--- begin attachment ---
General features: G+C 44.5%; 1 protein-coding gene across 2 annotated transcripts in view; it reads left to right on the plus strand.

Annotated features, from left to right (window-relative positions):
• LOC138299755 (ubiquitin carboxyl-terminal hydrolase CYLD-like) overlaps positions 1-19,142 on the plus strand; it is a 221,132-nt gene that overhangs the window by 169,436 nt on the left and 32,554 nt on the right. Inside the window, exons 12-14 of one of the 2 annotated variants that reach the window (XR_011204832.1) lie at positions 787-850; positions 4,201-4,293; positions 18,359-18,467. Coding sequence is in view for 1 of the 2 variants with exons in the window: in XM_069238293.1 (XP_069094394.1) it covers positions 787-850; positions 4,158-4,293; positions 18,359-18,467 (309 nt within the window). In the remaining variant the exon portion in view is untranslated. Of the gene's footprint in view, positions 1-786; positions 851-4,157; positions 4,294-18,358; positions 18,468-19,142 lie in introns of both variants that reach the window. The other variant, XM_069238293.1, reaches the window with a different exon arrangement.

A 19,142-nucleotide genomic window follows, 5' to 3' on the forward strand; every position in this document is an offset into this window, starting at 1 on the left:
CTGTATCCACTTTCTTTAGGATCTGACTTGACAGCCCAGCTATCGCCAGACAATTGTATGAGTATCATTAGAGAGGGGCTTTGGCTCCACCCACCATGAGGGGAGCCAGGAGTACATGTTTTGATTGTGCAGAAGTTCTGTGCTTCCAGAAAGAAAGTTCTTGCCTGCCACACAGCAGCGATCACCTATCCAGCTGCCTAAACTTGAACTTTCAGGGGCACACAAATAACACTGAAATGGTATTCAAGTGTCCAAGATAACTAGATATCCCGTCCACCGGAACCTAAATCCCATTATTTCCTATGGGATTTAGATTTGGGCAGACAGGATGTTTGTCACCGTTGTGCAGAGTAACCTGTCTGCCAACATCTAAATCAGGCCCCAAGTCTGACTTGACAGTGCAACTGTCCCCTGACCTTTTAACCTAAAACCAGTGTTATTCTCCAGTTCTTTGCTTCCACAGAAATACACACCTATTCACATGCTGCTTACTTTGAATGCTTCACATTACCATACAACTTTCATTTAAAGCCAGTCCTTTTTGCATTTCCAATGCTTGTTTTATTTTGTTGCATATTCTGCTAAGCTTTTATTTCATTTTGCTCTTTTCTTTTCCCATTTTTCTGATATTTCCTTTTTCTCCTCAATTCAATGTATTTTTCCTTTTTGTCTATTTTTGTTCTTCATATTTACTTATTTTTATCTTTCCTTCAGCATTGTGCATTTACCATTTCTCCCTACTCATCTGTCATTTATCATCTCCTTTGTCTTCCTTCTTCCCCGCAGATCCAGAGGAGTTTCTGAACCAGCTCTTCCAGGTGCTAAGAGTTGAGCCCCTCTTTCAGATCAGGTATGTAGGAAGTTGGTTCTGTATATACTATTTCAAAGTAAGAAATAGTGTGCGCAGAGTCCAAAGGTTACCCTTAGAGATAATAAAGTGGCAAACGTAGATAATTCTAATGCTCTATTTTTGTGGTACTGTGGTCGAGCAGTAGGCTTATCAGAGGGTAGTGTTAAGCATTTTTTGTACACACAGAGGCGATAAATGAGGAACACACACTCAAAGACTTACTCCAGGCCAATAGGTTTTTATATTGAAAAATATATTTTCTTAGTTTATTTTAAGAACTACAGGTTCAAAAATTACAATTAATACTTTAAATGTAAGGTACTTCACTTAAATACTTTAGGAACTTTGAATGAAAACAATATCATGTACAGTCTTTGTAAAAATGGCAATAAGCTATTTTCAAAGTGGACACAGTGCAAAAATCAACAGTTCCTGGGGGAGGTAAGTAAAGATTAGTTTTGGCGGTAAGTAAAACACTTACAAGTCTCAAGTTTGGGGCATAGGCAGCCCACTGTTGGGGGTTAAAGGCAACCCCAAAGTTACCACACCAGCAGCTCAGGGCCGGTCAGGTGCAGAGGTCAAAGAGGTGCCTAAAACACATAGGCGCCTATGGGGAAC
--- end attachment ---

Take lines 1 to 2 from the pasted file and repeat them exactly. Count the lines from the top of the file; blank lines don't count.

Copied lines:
General features: G+C 44.5%; 1 protein-coding gene across 2 annotated transcripts in view; it reads left to right on the plus strand.

Annotated features, from left to right (window-relative positions):